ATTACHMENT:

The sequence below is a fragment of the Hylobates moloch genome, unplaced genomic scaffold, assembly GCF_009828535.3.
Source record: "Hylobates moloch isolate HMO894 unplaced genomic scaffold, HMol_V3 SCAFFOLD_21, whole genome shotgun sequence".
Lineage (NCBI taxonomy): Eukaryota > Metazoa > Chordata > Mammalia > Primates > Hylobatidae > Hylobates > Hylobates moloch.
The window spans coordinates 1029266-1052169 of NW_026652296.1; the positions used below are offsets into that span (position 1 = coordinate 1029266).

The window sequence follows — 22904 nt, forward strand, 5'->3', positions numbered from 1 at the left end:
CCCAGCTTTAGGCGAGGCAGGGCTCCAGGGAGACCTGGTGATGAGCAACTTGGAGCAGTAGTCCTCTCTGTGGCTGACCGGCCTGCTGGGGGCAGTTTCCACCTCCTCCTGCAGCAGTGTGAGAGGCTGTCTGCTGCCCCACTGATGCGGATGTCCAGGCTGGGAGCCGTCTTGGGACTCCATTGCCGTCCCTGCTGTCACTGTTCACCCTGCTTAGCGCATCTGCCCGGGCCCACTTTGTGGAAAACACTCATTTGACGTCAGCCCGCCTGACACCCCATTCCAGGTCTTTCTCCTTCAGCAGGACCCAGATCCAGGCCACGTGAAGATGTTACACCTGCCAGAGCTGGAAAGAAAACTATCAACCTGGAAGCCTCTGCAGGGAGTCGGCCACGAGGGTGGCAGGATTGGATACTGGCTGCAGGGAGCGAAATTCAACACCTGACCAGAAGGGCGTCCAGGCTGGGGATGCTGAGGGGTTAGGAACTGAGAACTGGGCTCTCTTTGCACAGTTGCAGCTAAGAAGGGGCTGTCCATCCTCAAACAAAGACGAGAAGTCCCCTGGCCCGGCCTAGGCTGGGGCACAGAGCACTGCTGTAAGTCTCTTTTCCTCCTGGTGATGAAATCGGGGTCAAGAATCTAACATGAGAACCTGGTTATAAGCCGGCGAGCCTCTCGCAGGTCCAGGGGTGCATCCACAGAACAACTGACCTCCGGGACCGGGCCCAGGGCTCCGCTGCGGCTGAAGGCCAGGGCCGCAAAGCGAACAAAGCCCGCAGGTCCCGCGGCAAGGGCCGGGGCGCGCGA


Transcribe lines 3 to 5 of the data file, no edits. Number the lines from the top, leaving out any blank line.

Lineage (NCBI taxonomy): Eukaryota > Metazoa > Chordata > Mammalia > Primates > Hylobatidae > Hylobates > Hylobates moloch.
The window spans coordinates 1029266-1052169 of NW_026652296.1; the positions used below are offsets into that span (position 1 = coordinate 1029266).

The window sequence follows — 22904 nt, forward strand, 5'->3', positions numbered from 1 at the left end: